Rules - October 15, 1999

My favorite scene in the movie, "Butch Cassidy and the Sundance Kid" is when Butch (Paul Newman) is challenged by a seven-foot giant to a knife fight. Butch Cassidy, clearly rattled and stalling for time says, "Now wait a minute, we have to discuss the rules." To which the giant replies, "Rules?! There're no rules in a knife fight!" The words are not even out of the giant's mouth when Butch hauls off and kicks the giant where it hurts the most. Sundance (Robert Redford) quickly counts down to fight: "1-2-3-GO!" And Butch takes out the doubled over giant with one mighty, two-fisted bolo punch. End of fight. 

Now, I'm not sure what that has to do with my topic of the day, but I sure like the story. The topic is my attitude toward rules. I guess I can say that I believe that rules should be addressed in two steps: 

1) Learn them
2) Break them

Rules challenge us with a delicious contradiction. If you play strictly by the rules, your music will probably be generic and boring. Yet, if you try to break the rules before you are fluent in their use, your music risks being ungrounded, disconnected. Most great musicians have been well-versed in their musical language, well-developed in traditional techniques, and were then able to spring from their foundation to expand the boundaries. The list goes on, from Beethoven to Stravinsky, from Charlie Parker to the Beatles; musicians who synthesized the music that preceded them, and created something new.

I have mentioned in a previous article that I like music that leads the listener to think it's going in a particular direction, and then goes somewhere better. That concept can be applied more generally to musical structure and style. When a composer is grounded in tradition, the listener may be able to identify with the familiarity of the music. Yet, when the composer then breaks the rules, goes into foreign territory, there is a context for it, and the listener may be treated to a pleasant surprise. To put it another way, in order to jump, we need a place to jump from, and a place to land.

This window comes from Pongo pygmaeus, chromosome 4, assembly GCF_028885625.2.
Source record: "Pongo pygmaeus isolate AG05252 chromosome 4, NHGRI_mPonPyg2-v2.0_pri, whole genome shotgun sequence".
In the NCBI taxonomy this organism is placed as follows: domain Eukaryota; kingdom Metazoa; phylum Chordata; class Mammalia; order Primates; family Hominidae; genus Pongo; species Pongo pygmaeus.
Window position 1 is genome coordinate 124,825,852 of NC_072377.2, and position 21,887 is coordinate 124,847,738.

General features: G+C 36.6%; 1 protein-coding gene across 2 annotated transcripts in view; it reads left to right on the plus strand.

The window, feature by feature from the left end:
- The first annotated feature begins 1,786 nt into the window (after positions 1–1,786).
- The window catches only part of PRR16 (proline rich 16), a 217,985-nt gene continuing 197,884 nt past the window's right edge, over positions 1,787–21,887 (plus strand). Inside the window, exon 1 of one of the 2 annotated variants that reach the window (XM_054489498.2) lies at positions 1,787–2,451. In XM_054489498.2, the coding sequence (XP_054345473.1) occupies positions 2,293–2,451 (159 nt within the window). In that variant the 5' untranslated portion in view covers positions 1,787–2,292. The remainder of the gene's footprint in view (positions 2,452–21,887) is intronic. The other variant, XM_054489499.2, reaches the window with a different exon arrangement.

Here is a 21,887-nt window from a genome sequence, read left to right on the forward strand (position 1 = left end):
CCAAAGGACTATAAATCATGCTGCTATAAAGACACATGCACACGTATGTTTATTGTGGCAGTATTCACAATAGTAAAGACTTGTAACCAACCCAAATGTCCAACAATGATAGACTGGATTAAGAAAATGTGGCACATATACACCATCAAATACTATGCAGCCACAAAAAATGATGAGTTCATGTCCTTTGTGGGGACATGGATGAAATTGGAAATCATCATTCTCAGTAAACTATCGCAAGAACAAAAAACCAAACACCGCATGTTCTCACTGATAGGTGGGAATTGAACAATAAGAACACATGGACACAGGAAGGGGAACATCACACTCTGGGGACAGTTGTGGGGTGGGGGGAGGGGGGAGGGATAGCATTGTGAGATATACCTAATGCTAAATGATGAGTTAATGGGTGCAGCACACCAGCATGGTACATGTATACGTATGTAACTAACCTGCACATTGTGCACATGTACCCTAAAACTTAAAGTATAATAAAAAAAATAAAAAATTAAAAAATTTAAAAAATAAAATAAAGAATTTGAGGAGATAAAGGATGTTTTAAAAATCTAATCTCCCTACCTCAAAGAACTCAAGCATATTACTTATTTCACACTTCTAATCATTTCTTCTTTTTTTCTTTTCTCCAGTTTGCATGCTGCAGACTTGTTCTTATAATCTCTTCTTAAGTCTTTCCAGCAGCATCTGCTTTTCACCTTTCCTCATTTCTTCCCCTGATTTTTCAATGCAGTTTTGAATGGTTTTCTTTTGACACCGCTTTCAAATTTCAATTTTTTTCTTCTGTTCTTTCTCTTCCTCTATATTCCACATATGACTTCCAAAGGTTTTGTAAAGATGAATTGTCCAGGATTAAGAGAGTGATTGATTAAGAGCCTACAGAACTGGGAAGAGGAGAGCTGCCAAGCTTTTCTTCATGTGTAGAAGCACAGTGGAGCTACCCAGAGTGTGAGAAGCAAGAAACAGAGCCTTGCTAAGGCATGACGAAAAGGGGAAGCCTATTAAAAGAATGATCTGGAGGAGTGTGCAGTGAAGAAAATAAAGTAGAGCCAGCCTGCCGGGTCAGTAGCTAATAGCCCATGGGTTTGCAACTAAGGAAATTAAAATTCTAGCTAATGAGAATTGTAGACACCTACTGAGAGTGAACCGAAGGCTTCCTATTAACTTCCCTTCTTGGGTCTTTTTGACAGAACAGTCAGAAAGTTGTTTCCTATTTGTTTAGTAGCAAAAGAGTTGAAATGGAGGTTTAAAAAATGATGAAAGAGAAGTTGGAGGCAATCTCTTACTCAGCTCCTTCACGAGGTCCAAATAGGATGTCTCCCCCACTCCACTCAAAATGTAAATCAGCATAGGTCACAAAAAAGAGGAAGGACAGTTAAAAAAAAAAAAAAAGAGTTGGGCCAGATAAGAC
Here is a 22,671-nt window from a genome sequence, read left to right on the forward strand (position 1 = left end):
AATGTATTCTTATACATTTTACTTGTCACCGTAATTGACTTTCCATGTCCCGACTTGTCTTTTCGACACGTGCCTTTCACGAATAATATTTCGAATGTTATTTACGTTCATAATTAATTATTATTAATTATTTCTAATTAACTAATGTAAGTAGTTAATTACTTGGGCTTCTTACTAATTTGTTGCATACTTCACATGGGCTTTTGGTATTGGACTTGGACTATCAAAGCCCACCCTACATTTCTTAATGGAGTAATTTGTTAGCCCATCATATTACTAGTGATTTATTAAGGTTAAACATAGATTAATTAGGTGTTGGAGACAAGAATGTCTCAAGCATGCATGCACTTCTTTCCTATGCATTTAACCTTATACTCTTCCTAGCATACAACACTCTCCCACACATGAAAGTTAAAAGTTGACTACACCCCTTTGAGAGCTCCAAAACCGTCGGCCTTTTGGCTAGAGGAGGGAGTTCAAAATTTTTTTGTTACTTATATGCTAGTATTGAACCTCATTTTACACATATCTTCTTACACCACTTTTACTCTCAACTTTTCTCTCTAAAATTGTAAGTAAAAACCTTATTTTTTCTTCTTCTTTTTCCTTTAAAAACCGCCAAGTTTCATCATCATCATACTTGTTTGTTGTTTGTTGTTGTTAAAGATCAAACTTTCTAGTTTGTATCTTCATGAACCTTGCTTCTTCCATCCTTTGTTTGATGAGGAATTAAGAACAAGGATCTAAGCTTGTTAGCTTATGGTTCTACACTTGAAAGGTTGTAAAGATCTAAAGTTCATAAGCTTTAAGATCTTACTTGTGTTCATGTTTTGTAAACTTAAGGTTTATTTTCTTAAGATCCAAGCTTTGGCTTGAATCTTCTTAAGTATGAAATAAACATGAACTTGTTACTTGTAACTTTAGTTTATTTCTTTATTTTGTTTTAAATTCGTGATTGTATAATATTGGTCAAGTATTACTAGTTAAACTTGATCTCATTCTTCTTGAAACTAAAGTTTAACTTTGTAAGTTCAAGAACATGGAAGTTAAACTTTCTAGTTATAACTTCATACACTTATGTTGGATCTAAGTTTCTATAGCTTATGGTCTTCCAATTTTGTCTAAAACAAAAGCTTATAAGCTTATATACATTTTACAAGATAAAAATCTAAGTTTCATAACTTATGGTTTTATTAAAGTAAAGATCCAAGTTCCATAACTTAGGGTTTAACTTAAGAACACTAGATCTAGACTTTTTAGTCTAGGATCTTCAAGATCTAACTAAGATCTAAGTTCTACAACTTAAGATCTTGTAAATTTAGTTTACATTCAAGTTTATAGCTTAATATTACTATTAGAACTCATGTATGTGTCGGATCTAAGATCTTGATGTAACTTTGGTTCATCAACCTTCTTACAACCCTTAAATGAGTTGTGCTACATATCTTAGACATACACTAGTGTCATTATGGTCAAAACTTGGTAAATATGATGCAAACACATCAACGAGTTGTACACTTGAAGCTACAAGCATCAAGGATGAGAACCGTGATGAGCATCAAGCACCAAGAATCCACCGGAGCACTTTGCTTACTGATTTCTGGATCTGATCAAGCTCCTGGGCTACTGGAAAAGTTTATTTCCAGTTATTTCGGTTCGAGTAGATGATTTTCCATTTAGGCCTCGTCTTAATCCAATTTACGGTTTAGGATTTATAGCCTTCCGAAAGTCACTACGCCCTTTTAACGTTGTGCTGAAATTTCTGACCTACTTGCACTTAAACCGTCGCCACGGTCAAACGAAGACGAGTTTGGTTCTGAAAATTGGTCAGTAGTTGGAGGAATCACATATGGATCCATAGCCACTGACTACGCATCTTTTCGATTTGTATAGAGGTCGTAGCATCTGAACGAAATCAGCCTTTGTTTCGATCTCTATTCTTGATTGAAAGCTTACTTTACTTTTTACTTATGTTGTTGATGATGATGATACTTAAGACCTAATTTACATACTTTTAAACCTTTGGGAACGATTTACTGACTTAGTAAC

These thoughts are on my mind because of my own contradictions. I recently wrote an article for this page about melody. In it, I expressed my opinion that melody is the thread that holds a piece of music together. I emphasized that music needs a story; without the story, there is little of substance to grab on to. I was inspired to write these thoughts because I had been engrossed in composing a suite for guitar and cello. In writing for cello, I became aware of the importance of melody line on a more acute level. On the guitar, it is easy to embroider, without really saying anything. Writing for cello, which is basically a single note instrument, it is much more difficult to hide behind ornamental tricks. You are out in front with a single, naked line. It had better say something.

So, I had just finished writing my article preaching the virtues of melody, when I began composing a piece for two guitars and cello. And lo and behold, the piece I wrote broke all my self-imposed rules. There was no melody! There was no forward direction! The piece is called "Ancient Wonders," and it's inspired by an old-growth forest in my area. I tried to create an atmosphere that was organic, breathing, outwardly still yet full of inner movement and life. I wanted to capture the upward reaching of the trees, their majesty and their serene power. I created an 11/8 polyrhythmic groove, in which melodic fragments weaved, intertwined, and repeated while voices changed subtlely from the inside out. And I think it works! However, I do believe that if I didn't have a strong sense of melody, I would not have been successful writing this piece. There's the delicious contradiction.

Music has lots of rules and regulations. Music theory, which I have referred to as our language, is the rule bible. I look at theory as a definition of how things interconnect, rather than a set of requirements. Technique has it's rules. I use what works for me and disregard the rest. I never could have developed my system of harmonics if I confined myself to traditional techniques. Maybe our own preconceptions are the most dictatorial rules of all. I try to continually question my habits, my tendencies, my opinions, knowing that there have been many times in my life when I've held on tight to what I was convinced was the way, until I found another direction and thought, "Hmm...that's kind of cool..."

I'll end by paraphrasing a statement I heard attributed to Miles Davis, in which he said something like, Learn all your theory, learn everything you can about your instrument, then forget all that stuff and play. 



Old School, by Paul Chasman and the "Great Gatleys"


Accompanied by Dan and Laurie Gatley on bass and vocals, Paul Chasman returns with 11 new original tunes that will make you laugh, make you cry, and make you think. With his trademark sparkling guitar at the forefront, Paul’s poetic lyrics contrast life and mortality; grief and celebration; and light that penetrates the dark.